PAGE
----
Anti-Bias Fund: Addressing Systemic Bias in the U.S. Healthcare System
CEO of Mahmee discusses how her company is aiming to dismantle systemic racism
We recently hosted a webinar with Mahmee’s Co-Founder and CEO, Melissa Hanna, as part of our Anti-Bias Fund series. This new fund offers a portfolio of promising, venture-backed companies with diverse founders/teams or business models that address systemic biases. In the words of AVG CEO Mike Collins, “this is a way for investors to do well and do good.”
Mahmee is a prime example of such an investment, not only because the team is diverse, but the business addresses some of the systemic biases in the U.S. healthcare system. The session was hosted by Krithika Kumar, a Principal with Strawberry Creek Ventures, our AVG fund for Cal Berkeley alumni and friends of the community. Strawberry Creek invested in Mahmee, along with co-investors Backstage Capital, Mark Cuban, and Serena Williams. The discussion below is an edited, condensed version of Melissa Hanna’s full remarks. Click here for the complete recording.
Melissa Hanna, CEO of Mahmee
Melissa received her JD from Southwestern Law School, where she now teaches as an adjunct professor. She previously worked in operations and strategy at startups in healthcare, education, digital media, and consumer goods. Melissa was named to Inc. Magazine’s “2019 Female Founders 100” list and was one of Huffington Post’s “Culture Shifters” of 2020.
What does Mahmee do?
Mahmee is a telehealth and care coordination platform for maternal and infant health care. We partner with hospitals and health systems, plans, and networks. We connect those very large organizations to their patients and patient care and also to providers working in independent capacities or in community-based programs. We’re building much more comprehensive regional care ecosystems that ensure patients are receiving proactive and preventative care and that gaps are closed from conception through the baby’s first year of life. That is the critical time where we really need to be providing more attention and support to mothers, babies, and those who are caring for them.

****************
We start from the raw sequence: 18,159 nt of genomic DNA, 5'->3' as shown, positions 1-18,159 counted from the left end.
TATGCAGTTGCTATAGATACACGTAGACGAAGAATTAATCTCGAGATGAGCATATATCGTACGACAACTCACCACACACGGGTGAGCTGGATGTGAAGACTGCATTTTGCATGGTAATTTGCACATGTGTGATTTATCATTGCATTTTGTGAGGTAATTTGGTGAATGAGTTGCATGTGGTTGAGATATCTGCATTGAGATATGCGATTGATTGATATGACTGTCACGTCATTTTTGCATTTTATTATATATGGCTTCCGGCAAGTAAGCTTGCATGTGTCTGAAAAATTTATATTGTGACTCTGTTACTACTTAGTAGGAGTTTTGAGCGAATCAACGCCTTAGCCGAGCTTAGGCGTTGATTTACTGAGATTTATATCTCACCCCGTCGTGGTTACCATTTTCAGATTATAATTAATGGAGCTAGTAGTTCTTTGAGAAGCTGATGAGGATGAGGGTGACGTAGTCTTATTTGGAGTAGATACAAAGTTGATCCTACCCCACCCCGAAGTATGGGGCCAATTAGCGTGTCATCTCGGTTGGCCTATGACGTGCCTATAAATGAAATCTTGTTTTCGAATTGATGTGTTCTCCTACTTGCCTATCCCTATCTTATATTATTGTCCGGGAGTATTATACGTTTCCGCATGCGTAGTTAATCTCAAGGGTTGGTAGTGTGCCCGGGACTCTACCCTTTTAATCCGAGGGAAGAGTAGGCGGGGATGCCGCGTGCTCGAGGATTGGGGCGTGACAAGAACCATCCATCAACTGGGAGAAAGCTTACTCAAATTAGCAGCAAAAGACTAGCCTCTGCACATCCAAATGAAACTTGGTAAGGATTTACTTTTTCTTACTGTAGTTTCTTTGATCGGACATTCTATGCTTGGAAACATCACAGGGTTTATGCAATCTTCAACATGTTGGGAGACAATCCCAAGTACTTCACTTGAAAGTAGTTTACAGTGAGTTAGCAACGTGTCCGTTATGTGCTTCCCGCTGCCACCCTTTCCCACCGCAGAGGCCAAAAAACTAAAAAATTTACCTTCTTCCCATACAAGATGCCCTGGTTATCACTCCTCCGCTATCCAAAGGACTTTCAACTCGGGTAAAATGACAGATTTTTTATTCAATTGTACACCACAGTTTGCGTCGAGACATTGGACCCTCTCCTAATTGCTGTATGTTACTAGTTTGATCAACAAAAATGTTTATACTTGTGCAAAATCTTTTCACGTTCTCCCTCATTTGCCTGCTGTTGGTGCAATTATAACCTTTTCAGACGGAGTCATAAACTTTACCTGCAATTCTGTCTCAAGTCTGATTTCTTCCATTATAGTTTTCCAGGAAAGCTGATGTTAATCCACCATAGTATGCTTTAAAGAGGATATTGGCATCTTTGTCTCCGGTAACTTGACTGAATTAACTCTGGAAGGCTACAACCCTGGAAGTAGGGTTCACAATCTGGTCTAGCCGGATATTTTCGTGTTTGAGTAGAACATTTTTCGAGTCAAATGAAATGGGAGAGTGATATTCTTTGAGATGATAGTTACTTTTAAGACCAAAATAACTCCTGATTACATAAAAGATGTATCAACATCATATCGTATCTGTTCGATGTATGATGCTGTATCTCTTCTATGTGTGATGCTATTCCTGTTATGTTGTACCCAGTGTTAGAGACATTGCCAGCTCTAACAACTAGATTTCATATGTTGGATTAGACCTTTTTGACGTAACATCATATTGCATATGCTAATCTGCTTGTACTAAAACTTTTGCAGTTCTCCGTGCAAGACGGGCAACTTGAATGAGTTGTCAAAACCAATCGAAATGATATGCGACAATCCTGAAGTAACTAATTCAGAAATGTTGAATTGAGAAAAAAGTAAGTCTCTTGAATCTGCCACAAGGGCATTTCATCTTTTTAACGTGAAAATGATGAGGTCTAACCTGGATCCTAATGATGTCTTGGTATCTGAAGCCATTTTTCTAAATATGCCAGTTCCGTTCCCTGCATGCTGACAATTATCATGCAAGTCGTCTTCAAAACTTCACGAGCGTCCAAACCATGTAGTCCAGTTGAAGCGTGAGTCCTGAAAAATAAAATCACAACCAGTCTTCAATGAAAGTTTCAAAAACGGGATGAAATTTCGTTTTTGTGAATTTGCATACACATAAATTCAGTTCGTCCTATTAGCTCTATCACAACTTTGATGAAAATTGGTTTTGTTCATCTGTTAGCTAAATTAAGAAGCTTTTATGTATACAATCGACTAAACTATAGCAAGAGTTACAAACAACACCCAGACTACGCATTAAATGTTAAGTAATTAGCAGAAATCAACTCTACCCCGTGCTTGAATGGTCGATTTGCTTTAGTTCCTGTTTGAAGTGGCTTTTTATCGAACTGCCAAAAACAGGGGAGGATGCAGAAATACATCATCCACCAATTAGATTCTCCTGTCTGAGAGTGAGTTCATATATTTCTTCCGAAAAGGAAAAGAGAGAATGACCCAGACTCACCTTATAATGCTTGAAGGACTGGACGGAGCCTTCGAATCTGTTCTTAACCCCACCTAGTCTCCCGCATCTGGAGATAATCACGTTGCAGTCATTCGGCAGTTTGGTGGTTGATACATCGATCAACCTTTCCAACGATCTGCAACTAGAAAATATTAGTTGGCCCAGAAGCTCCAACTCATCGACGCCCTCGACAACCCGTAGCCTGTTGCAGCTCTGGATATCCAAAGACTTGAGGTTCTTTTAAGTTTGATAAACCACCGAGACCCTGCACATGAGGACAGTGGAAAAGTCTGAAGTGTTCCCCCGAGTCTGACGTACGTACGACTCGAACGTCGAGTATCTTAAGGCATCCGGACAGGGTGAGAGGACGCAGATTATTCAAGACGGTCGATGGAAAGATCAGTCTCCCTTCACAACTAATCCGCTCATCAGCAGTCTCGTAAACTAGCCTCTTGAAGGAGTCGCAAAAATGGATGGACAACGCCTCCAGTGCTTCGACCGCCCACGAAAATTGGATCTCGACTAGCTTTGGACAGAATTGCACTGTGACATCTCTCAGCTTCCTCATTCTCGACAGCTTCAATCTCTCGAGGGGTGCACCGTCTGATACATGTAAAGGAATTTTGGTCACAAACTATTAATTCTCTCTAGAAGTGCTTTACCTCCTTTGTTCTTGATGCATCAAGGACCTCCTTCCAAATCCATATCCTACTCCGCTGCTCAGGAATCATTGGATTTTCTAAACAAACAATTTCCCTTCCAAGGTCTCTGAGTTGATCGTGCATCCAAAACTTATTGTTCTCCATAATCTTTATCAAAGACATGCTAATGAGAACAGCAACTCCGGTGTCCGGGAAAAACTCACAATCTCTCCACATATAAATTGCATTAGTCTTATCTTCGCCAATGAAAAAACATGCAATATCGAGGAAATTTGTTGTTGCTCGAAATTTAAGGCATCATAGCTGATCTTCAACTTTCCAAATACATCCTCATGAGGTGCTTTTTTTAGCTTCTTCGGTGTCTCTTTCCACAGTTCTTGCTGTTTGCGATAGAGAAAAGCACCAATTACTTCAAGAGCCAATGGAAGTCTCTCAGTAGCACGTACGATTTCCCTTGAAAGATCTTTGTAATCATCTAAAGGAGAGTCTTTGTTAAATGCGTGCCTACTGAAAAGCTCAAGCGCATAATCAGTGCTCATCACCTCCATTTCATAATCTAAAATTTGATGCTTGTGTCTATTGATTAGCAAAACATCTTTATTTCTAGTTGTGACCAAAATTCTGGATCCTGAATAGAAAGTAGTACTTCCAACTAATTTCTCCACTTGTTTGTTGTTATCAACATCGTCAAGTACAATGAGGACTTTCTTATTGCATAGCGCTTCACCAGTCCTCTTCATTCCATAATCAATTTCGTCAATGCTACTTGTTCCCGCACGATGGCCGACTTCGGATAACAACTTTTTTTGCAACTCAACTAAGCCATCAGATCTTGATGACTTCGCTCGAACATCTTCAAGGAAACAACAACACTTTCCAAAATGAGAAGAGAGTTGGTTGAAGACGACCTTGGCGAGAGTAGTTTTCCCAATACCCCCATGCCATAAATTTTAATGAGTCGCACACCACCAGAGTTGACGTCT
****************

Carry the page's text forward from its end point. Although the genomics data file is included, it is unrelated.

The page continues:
How is Mahmee innovating?
The United States spends more than any other developed nation [on maternal healthcare] and has the worst results in return. How do we spend the most and get the least in return? That sounds to me like an infrastructural challenge.
Can we restructure the way that the industry operates so that it is not as wasteful, not waiting for people to get sick or have an illness or an injury related to childbirth? If we can instead reframe to a proactive, preventative healthcare model, we can lower spending, increase positive health outcomes, and unlock billions in value in saved lives and less spending.
Our mission is deeply rooted in the dismantling of systemic racism in the United States healthcare industry. We are also trying to build digital infrastructure in a market that just hasn’t had it. I’m incredibly committed to that cause — and it is capitalistic in every way. If someone can solve this, they’re going to create a billion-dollar solution.